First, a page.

Analysis of dose using CBCT and synthetic CT during head and neck radiotherapy: A single centre feasibility study

Hay, L. K. et al. (2020) Analysis of dose using CBCT and synthetic CT during head and neck radiotherapy: A single centre feasibility study. Technical Innovations and Patient Support in Radiation Oncology, 14, pp. 21-29. (doi: 10.1016/j.tipsro.2020.02.004) (PMID:32226833) (PMCID:PMC7093804)

[img]
Preview
Text
212791.pdf - Published Version
Available under License Creative Commons Attribution Non-commercial No Derivatives.

1MB

Abstract

Objectives: The study aimed to assess the suitability of deformable image registration (DIR) software to generate synthetic CT (sCT) scans for dose verification during radiotherapy to the head and neck. Planning and synthetic CT dose volume histograms were compared to evaluate dosimetric changes during the treatment course. Methods: Eligible patients had locally advanced (stage III, IVa and IVb) oropharyngeal cancer treated with primary radiotherapy. Weekly CBCT images were acquired post treatment at fractions 1, 6, 11, 16, 21 and 26 over a 30 fraction treatment course. Each CBCT was deformed with the planning CT to generate a sCT which was used to calculate the dose at that point in the treatment. A repeat planning CT2 was acquired at fraction 16 and deformed with the fraction 16 CBCT to compare differences between the calculations mid-treatment. Results: 20 patients were evaluated generating 138 synthetic CT sets. The single fraction mean dose to PTV_HR between the synthetic and planning CT did not vary, although dose to 95% of PTV_HR was smaller at week 6 compared to planning (difference 2.0%, 95% CI (0.8 to 3.1), p = 0.0). There was no statistically significant difference in PRV_brainstem or PRV_spinal cord maximum dose, although greater variation using the sCT calculations was reported. The mean dose to structures based on the fraction 16 sCT and CT2 scans were similar. Conclusions: Synthetic CT provides comparable dose calculations to those of a repeat planning CT; however the limitations of DIR must be understood before it is applied within the clinical setting.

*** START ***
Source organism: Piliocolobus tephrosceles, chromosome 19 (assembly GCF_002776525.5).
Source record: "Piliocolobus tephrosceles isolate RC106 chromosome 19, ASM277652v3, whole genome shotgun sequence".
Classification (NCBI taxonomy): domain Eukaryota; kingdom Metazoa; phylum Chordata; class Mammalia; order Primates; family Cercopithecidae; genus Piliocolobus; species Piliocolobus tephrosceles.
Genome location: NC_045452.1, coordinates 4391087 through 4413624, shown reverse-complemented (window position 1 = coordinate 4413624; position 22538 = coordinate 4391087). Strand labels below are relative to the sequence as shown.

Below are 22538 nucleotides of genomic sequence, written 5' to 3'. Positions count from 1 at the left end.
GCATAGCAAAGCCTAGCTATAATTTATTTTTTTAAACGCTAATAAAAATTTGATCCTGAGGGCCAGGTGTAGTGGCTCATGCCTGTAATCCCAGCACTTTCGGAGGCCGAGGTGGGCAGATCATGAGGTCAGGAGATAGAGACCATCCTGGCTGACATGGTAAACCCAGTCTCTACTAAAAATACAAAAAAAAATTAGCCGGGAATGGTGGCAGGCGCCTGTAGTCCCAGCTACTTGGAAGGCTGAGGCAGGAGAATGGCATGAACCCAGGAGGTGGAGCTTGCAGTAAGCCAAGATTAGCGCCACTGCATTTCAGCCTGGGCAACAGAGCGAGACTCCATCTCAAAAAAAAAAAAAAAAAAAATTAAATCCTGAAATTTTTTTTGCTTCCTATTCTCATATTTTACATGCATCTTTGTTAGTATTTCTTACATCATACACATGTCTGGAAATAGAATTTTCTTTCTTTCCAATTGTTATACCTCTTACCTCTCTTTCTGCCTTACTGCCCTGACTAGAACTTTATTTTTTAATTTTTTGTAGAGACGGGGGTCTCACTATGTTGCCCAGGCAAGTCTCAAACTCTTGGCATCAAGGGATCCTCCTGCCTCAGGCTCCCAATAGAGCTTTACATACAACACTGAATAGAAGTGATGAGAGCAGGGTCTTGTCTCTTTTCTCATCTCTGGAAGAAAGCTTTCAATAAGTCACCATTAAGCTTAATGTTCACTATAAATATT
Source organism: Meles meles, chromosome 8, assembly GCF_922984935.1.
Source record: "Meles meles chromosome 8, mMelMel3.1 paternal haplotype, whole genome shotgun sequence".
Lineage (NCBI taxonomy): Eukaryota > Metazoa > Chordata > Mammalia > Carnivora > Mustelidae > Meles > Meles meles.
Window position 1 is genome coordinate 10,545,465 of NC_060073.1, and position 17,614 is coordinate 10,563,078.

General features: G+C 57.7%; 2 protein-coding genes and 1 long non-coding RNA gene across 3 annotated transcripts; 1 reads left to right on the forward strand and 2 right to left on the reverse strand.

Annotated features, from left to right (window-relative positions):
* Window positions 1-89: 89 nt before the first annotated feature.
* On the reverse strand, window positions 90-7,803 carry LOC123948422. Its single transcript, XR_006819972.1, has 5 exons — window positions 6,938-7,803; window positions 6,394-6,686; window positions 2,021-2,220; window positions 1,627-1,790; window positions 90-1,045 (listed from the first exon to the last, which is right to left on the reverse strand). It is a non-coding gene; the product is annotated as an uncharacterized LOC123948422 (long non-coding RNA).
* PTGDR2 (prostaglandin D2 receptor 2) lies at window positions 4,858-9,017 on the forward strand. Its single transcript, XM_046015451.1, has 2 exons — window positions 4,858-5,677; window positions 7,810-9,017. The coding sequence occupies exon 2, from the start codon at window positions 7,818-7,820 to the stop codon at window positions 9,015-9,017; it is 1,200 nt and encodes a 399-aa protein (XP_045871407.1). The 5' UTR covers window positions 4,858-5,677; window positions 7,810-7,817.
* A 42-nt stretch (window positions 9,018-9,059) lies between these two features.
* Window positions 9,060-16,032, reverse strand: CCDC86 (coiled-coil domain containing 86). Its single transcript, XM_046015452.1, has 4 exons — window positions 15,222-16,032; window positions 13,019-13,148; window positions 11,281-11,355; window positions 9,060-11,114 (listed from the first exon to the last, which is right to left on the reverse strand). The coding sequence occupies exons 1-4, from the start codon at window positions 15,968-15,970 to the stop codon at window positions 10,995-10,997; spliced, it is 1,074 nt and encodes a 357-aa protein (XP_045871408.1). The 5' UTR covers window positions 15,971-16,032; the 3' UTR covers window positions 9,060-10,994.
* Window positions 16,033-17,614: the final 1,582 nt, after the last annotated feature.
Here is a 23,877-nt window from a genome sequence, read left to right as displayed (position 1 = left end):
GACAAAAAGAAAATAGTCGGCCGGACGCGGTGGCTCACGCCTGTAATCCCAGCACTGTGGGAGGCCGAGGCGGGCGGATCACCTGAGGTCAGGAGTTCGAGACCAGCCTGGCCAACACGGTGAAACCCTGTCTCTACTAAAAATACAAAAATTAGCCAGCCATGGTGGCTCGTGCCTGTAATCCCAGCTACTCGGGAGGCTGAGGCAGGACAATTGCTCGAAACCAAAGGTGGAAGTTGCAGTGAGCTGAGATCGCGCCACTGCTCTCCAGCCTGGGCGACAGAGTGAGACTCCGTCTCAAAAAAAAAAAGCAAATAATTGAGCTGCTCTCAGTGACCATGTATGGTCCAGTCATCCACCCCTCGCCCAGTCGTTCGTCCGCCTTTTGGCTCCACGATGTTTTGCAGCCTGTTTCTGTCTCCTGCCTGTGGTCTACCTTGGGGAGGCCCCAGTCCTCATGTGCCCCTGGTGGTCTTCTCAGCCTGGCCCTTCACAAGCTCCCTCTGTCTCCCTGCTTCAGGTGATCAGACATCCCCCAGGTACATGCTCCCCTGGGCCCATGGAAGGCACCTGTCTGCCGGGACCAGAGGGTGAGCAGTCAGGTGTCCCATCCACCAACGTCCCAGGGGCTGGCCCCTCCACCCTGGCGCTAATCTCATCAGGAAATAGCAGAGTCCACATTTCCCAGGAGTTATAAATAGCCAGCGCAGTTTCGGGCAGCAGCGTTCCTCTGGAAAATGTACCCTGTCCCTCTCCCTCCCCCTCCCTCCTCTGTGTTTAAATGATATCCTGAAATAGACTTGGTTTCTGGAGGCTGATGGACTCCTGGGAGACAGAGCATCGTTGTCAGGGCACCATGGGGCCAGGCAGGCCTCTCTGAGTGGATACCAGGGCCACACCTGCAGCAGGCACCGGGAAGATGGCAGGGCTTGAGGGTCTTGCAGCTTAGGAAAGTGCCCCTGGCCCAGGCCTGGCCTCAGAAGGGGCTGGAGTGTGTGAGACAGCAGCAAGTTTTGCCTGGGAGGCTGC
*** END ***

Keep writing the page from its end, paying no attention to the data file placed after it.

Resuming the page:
Item Type:Articles
Status:Published
Refereed:Yes
Glasgow Author(s) Enlighten ID:Duffton, Aileen and McLoone, Mr Philip and Paterson, Dr Claire and Grose, Dr Derek and James, Dr Allan and Schipani, Dr Stefano and Valentine, Mr Ronan
Authors: Hay, L. K., Paterson, C., McLoone, P., Miguel-Chumacero, E., Valentine, R., Currie, S., Grose, D., Schipani, S., Wilson, C., Nixon, I., James, A., and Duffton, A.
College/School:College of Medical Veterinary and Life Sciences > Institute of Cancer Sciences
College of Medical Veterinary and Life Sciences > Institute of Health and Wellbeing > Public Health
College of Medical Veterinary and Life Sciences > Institute of Molecular Cell and Systems Biology
College of Medical Veterinary and Life Sciences > School of Medicine, Dentistry & Nursing
Journal Name:Technical Innovations and Patient Support in Radiation Oncology
Publisher:Elsevier B.V. on behalf of European Society for Radiotherapy & Oncology
ISSN:2405-6324
ISSN (Online):2405-6324
Copyright Holders:Copyright © 2020 The Authors
First Published:First published in Technical Innovations and Patient Support in Radiation Oncology 14:21-29
Publisher Policy:Reproduced under a Creative Commons Licence

University Staff: Request a correction | Enlighten Editors: Update this record